Thursday, 27 January 2011—1 Corinthians 1:18-31- Blessed are the lowly and despised. Paul reminds the church at Corinth that God chose them when they were of no account in the sight of the world: slaves, women, and children. They had no education (wisdom), no political power, and no blue blood. This harmonizes with Jesus’ example as friend of publicans and sinners. He did not choose wealthy, high class or scholarly men for disciples, but peasants and publicans. Why is God interested only in “down-and-outers” and not in the “up-and-outers”? How can this truth be applied to today’s church members who are generally from the middle to top class, have comfortable incomes, are college graduates and among the socially elite? It may be because the educated are educated out of their need for God. The wealthy need nothing that money cannot buy. The powerful are too self-sufficient and sophisticated to humble themselves before God as suppliants and miserable sinners.
Friday, 28 January 2011— Matthew 5:1-12- Blessed are those with spiritual qualities. The Beatitudes. They describe the condition of a person in a right relationship with God through faith in Christ. “Blessed” is often translated as “happy.” It is more than what the world considers happiness — possessions, satisfaction, and peace. The blessed one is in favor with God and man. However, the Beatitudes are applicable to the present, their promises look to the future for fulfillment. The Beatitudes are God-oriented: kingdom of heaven, see God, on my account. The blessed estate does not depend upon secular well-being for its fulfillment. It is conceivable a Christian can be perfectly miserable on earth and yet blessed. Poor in spirit. Luke omits “in spirit.” Certainly Matthew is not neglecting the physically poor. There is no blessing in poverty. Poor people are not necessarily blessed. The economically poor can be godly or godless. “Poor in spirit,” moreover, does not mean a lack of spirit. Rather, the phrase describes a state of being which we might call humility, unworthiness, a dependence on God for the fulfillment of needs. The New English Bible helpfully translates 5:3: “How blest are those who know their need of God.”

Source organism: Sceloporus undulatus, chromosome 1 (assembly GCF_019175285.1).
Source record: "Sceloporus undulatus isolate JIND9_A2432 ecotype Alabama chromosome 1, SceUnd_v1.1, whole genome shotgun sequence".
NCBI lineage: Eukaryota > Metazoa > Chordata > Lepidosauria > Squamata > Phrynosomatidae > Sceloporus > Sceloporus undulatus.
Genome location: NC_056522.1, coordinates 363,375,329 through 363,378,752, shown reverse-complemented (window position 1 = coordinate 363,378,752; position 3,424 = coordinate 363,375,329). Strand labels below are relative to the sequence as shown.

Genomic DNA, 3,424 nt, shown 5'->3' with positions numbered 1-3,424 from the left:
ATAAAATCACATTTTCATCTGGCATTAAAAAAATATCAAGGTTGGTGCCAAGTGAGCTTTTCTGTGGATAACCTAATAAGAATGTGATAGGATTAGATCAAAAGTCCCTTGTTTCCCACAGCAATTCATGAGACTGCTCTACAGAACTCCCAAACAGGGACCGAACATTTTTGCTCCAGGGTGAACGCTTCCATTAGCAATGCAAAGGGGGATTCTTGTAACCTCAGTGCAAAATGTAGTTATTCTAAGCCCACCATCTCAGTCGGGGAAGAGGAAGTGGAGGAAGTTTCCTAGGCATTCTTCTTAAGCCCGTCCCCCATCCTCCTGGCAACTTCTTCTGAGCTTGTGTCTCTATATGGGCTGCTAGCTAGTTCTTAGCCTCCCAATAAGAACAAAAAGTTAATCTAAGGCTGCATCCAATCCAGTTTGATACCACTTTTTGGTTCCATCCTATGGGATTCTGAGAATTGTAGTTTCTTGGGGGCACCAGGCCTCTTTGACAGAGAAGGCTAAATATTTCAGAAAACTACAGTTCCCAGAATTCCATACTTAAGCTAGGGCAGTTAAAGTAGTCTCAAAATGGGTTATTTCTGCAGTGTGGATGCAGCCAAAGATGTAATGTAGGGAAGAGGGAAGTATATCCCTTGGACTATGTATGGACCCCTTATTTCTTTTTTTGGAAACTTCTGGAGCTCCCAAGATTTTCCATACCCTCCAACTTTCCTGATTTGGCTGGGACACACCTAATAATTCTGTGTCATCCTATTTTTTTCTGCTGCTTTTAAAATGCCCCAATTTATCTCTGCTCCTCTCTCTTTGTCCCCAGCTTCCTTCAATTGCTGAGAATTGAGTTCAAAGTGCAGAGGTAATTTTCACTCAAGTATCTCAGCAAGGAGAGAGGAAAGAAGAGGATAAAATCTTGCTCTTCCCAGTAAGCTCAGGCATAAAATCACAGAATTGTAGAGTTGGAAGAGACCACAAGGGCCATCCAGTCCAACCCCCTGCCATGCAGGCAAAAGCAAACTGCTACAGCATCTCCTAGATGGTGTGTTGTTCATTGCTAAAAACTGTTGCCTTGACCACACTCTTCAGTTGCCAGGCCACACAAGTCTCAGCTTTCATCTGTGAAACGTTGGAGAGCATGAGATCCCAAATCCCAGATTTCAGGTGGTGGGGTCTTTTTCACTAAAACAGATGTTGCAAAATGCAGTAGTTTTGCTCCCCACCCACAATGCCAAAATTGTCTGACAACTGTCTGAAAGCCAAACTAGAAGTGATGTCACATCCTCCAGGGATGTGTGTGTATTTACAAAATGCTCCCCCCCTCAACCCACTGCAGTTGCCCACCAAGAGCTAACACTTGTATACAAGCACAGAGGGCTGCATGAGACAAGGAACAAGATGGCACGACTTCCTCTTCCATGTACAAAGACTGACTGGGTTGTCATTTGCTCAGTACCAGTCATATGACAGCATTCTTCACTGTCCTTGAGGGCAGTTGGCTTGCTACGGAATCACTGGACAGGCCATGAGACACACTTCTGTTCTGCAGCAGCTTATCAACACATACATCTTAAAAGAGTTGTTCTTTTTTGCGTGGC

Saturday, 29 January 2011—1 John 3:16-19; Hebrews 13:16; Matthew 25:40- Sunday’s Hymn of the Day is Lord of Glory, You Have Bought Us. (LSB #851). This wonderful hymn tells the story of salvation and places Christ at the center of everything the Christian does. We are still in a new year. In everything that is begun, continued and ended may Christ be the focus of all that we do.
Prayers from Lutheran Service Book © 2006 Concordia Publishing House
Lectionary Preaching Workbook Series A by John Brokhoff © 1980 CSS Publishing Lima OH
For All the Saints A Prayer Book for and By the Church Vol. II © 1995 by the American Lutheran Publicity Bureau, Delhi, NY
Luther’s Seal comes courtesy of the Higher Things organization